WORLD / EUROPE
EMA’s findings echoed by WHO amid more virus surges
EU says AZ clot risk ‘very rare’
Published: Apr 08, 2021 08:14 PM
The EU's medicines regulator said Wednesday that blood clots should be listed as a rare side effect of the AstraZeneca jab but the benefits continue to outweigh risks, as several countries battle fresh virus surges amid vaccine shortfalls.

Federal President Frank-Walter Steinmeier is vaccinated against the coronavirus with the Astrazeneca vaccine in the Bundeswehr hospital in Berlin on April 1. Photo: VCG

Federal President Frank-Walter Steinmeier is vaccinated against the coronavirus with the Astrazeneca vaccine in the Bundeswehr hospital in Berlin on April 1. Photo: VCG


A number of nations have suspended the use of AstraZeneca's vaccine for younger populations after it was earlier banned outright in several places over blood clot scares.

The UK on Wednesday said it will adopt new medical advice to offer most people under 30 an alternative to AstraZeneca if possible, after reporting 19 deaths from clots among people who received the shot.  

The debate comes as countries from Germany to Ukraine and India face new waves of the virus that has now killed more than 2.8 million people.

Governments are scrambling to secure much-needed vaccine doses, with Australia the latest nation to complain of shortages that it blamed on EU export controls.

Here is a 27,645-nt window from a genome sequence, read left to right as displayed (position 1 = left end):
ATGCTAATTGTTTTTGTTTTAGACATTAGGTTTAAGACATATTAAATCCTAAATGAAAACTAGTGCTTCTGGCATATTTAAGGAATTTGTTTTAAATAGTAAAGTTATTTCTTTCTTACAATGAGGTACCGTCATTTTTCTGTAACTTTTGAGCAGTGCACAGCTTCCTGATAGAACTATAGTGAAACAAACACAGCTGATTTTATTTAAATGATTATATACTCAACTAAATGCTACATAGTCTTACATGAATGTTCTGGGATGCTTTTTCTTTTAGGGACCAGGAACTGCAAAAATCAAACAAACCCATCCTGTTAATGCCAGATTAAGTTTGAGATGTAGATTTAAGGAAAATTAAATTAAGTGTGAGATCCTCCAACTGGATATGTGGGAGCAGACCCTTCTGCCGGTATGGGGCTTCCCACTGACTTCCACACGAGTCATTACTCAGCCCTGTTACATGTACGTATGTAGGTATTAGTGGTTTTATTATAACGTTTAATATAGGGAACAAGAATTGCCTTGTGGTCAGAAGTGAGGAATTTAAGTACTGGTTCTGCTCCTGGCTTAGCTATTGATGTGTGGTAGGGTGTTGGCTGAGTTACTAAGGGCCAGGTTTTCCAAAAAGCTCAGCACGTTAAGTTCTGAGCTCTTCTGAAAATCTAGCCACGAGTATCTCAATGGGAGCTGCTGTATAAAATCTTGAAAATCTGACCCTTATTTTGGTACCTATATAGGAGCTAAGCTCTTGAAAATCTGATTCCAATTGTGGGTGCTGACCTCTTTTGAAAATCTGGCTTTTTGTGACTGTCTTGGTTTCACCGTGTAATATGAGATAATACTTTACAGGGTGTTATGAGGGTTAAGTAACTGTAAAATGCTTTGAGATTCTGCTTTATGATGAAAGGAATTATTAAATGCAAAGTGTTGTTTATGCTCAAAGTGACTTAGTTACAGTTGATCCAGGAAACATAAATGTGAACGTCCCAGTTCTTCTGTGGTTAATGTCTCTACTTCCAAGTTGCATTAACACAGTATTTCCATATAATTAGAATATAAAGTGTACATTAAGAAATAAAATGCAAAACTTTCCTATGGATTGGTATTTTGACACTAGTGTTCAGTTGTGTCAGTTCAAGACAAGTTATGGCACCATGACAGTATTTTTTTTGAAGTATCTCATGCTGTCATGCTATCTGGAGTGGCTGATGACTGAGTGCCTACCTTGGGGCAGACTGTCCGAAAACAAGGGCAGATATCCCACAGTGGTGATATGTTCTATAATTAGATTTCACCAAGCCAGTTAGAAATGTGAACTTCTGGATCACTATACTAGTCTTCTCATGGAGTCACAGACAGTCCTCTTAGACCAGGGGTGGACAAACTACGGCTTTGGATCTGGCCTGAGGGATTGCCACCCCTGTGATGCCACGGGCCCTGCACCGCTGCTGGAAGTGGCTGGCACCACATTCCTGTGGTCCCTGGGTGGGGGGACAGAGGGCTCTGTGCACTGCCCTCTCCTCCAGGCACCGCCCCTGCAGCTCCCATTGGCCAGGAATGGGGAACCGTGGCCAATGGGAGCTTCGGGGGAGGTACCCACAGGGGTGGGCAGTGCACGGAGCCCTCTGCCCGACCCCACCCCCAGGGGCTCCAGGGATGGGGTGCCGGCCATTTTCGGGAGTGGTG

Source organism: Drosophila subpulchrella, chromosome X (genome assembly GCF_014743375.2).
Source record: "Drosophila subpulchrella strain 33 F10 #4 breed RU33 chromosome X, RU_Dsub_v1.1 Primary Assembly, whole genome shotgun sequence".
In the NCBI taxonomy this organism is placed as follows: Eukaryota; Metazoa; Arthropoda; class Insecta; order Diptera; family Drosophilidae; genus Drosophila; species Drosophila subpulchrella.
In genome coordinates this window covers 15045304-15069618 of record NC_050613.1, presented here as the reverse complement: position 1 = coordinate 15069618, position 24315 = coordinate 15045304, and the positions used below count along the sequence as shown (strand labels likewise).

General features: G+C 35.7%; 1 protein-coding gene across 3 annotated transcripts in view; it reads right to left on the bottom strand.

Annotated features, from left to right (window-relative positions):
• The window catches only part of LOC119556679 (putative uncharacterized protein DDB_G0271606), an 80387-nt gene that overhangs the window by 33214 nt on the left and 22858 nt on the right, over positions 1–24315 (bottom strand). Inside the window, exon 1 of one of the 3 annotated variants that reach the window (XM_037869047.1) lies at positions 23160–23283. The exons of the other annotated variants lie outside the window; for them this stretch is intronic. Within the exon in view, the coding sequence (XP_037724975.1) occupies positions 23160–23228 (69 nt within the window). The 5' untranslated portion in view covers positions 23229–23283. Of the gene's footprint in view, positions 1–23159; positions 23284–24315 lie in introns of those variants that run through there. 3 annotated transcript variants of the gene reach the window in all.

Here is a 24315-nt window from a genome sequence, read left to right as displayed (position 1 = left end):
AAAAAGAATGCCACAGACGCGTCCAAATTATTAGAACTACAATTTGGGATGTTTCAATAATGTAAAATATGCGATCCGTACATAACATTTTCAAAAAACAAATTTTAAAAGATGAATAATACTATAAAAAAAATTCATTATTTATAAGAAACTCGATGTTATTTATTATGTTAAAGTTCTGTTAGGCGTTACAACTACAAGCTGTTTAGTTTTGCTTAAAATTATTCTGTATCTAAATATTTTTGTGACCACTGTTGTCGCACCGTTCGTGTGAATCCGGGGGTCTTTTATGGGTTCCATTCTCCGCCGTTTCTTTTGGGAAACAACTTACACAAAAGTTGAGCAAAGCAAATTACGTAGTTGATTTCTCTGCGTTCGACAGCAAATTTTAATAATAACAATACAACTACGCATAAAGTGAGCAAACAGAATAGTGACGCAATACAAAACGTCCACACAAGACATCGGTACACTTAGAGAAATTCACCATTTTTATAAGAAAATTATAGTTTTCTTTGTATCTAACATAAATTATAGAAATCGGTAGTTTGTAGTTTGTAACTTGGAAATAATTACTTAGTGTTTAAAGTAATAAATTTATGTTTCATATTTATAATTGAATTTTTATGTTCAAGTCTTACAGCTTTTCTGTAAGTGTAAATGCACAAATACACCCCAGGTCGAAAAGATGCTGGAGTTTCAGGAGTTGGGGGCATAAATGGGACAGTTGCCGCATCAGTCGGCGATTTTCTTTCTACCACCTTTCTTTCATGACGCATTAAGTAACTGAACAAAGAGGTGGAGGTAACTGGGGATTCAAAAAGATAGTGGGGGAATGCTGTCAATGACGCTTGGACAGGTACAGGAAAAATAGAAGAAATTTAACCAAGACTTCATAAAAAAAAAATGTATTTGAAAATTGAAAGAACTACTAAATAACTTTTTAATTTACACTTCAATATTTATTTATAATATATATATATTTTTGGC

The European Medicines Agency (EMA) said Wednesday that blood clots should be listed as a "very rare" side effect, encouraging countries to continue its use. The announcement came after the EMA examined 86 blood clotting cases, 18 of which were fatal, out of around 25 million people in Europe who received the AstraZeneca vaccine. Most of the cases were in women aged under 60. But EMA chief Emer Cooke said no particular risk factor had been identified and the clots may be linked to an immune response to the vaccine.  

"The benefits of the AstraZeneca vaccine in preventing COVID-19 overall outweigh the risk of side effects," she told a news conference. 

"It is saving lives."

The World Health Organization's vaccine experts on Wednesday echoed EMA's findings, saying a causal relationship between the vaccine and blood clots was "plausible but is not confirmed."

"We believe the benefit-risk balance is very much in favor of the vaccine," said the WHO in response to an AFP query.

AstraZeneca itself said two studies by British and European regulators "reaffirmed" that the benefits of its vaccine "far outweigh the risks."

Canada, France, Germany, Italy, Belgium, Spain and the Netherlands are among countries not recommending the shot for younger people.

Britain's decision to offer an alternative jab if possible to most people under 30 came after data showed 79 blood clots and 19 deaths among people who had received one of 20 million AstraZeneca doses administered in the UK.

AstraZeneca's vaccine has been administered in at least 111 countries, more than any of its rivals. It is being used both in wealthier countries and poor nations, largely as part of the COVAX scheme to ensure equitable access to vaccines.

The controversy surrounding the jab has marred a global vaccine rollout that will help countries emerge from a pandemic.
blog comments powered by Disqus